Tuesday, July 23, 2024
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NFCSF and NCDC come together to provide 10,000 cane harvesters to sugar mills

Mechanization in sugarcane farming is poised to play a crucial role as the sugar industry moves towards greater efficiency and productivity. With steps being taken to introduce more cane harvesters, the landscape of sugarcane cultivation is set to undergo significant transformation. Mechanized harvesting not only promises higher yield but also reduces labor-intensive tasks, thereby increasing overall efficiency and profitability for farmers.

Prakash Naiknaware, MD, National Federation of Cooperative Sugar Factories Limited (NFCSF), while speaking about his experience in the cooperative sector in the sugar industry, he emphasized on the urgency of adopting mechanical farming.

As the panellist of the insightful session on ‘Ease of doing cane farming: Mechanization & Modernisation’ at the 64th ISO Council Meeting, Prakash Naiknavre said, “In Maharashtra, Karnataka, Gujarat majority of sugar mills are cooperative and they contribute quite a bit in country’s overall sugar and ethanol production. In these three states, cane cutting operations are largely handled manually. Those cane cutters in number of one million migrate from various places to cut the cane. Young generations of these cane cutters with better education and opportunities are not willing to do this job as it is very strenuous. Mechanical harvesting is need of the hour across India. Just imagine if the cane is allowed to stand in field in absence of cane cutters, what will happen? The cane will be exposed to the threat of dryness and quality and quantity losses. In view of this potential threat, we NFCSF have taken unique lead. With National Cooperative Development Corporation (NCDC), NFCSF are coming together to provide 10,000 cane harvesters to the cooperative sugar mills and the timeline is this year and next year. So by the end of 2025-26, we aim to provide cane harvesters of various sizes, various capacities, the choice will be left to the sugar millers, they will be taking these cane harvesters with the finance coming from NCDC. This is going to be very massive scheme and will see the result of this in next two to three years. It will also reduce the cut to crush time. All in all, it is going to change the entire scenario of cooperative sugar sector.”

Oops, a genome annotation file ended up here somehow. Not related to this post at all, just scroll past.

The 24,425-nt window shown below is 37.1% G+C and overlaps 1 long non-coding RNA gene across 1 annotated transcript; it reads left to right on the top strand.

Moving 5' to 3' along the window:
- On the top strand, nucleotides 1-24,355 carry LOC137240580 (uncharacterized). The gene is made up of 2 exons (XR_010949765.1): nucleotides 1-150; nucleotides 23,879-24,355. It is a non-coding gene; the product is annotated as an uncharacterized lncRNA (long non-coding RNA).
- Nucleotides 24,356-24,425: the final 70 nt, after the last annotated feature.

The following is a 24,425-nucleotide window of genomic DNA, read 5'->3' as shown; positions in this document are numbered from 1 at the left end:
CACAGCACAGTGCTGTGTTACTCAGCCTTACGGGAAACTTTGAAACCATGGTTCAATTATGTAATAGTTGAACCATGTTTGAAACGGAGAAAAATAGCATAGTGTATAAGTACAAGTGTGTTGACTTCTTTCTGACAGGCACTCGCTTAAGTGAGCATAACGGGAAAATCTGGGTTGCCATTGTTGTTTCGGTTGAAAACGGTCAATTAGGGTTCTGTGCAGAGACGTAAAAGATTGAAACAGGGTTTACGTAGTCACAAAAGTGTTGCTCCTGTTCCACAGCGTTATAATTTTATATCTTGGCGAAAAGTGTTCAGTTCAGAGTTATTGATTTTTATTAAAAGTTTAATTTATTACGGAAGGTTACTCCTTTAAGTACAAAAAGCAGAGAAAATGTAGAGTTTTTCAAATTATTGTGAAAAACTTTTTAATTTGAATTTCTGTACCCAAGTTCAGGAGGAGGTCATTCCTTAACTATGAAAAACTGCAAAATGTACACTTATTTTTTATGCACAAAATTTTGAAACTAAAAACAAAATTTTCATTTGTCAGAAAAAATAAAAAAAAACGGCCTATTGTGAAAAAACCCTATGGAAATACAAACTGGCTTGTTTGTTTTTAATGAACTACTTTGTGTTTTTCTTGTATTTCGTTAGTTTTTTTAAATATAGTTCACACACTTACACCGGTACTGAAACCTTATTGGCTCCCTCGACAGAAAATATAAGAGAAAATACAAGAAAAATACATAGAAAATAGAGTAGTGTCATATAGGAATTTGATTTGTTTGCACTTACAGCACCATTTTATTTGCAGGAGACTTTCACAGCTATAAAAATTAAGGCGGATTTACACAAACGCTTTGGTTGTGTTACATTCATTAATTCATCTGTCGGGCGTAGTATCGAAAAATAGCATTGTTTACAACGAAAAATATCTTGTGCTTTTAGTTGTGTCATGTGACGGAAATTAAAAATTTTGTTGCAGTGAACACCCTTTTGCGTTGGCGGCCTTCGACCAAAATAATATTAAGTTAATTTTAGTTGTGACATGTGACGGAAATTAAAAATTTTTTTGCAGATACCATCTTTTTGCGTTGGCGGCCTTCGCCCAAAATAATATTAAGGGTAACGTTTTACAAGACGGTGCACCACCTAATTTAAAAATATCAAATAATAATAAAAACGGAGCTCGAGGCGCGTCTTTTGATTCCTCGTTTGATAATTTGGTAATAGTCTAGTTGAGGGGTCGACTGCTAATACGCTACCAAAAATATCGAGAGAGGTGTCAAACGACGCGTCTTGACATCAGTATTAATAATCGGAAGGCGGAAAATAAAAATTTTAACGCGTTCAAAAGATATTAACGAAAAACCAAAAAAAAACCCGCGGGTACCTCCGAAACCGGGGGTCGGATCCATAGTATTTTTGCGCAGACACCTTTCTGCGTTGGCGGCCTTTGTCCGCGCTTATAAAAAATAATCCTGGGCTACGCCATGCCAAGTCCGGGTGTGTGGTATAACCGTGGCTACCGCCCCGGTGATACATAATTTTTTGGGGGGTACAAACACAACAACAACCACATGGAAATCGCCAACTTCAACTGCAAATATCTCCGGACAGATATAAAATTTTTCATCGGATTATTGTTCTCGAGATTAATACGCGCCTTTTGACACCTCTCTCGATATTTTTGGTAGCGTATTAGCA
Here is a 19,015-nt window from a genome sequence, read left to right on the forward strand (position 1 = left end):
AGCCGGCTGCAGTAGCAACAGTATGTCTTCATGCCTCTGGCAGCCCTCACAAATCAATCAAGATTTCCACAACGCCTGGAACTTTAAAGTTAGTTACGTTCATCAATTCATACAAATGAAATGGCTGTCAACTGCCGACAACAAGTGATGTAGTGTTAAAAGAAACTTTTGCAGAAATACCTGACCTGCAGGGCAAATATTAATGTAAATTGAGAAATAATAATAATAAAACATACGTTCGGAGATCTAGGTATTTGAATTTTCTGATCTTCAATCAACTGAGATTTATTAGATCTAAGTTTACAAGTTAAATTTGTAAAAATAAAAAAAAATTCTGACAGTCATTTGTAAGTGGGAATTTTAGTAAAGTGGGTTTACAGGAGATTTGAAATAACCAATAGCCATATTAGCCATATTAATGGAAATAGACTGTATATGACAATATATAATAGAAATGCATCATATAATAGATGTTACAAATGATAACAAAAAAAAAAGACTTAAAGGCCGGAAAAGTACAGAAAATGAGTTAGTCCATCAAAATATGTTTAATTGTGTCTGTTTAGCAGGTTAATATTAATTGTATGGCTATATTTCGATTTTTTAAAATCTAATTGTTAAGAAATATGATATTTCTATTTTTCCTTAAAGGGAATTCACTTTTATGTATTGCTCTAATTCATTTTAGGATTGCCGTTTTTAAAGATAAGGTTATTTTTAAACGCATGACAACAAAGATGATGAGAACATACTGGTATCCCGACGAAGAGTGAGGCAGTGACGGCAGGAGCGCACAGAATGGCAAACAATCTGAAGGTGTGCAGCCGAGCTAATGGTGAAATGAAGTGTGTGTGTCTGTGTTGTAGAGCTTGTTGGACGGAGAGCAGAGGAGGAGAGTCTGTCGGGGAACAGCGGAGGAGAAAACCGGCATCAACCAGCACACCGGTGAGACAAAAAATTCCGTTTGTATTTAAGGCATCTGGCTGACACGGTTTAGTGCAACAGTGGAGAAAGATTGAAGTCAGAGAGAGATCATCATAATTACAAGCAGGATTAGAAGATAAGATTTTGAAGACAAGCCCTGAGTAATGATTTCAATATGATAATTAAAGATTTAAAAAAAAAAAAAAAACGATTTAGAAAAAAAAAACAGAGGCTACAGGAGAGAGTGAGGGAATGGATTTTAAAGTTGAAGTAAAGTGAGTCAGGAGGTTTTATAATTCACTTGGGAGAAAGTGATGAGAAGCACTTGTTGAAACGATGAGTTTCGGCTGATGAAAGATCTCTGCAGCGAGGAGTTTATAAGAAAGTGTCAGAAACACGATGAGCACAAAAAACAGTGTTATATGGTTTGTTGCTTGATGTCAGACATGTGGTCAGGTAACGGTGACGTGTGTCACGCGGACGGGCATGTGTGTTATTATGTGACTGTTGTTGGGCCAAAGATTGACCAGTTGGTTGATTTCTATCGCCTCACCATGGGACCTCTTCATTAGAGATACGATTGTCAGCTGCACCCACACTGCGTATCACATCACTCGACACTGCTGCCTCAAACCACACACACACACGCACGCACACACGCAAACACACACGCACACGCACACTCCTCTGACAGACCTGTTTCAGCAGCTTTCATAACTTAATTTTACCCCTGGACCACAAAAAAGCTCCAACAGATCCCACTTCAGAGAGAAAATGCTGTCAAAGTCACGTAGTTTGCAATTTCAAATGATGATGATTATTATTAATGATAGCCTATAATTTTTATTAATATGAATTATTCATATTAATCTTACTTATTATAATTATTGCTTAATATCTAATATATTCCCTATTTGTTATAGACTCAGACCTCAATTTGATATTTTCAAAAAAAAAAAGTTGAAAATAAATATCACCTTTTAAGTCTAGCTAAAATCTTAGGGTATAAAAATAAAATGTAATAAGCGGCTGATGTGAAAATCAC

Roshan Lal Tamak, CEO, DCM Shriram Limited sheds light on ‘Ease of doing cane farming: Mechanisation & Modernisation’, highlighting the pivotal role of technology and innovation in enhancing agricultural productivity at the 64th ISO Council Meeting. He elaborated the government’s supporting policy framework strengthening mechanization and modernisation in cane farming.

Speaking on status of mechanical harvesting, he said, “In Australia 100 per cent mechanization is there, in Brazil 80 per cent mechanization is there, in Thailand 35 percent mechanization is there, but in India it is only around 4 per cent. But interesting part is in India, from 2019 to 2024, there is more than 311 per cent growth in mechanical harvesting. It is wonderful achievement.”

M Prabhakar Rao, President of ISMA, facilitated the session, exploring opportunities for growth and development in the sugar industry. He outlined how drip irrigation in sugarcane can cut water consumption by 30-40% and boost yields.

Joining the panel, Dr. PK Singh, Agriculture Commissioner, Government of India, explored strategies to enhance agricultural efficiency and sustainability at the 64th ISO Council Meeting. Dr. He discussed ways to adopt different methodologies at policy level that can benefit all farmers.

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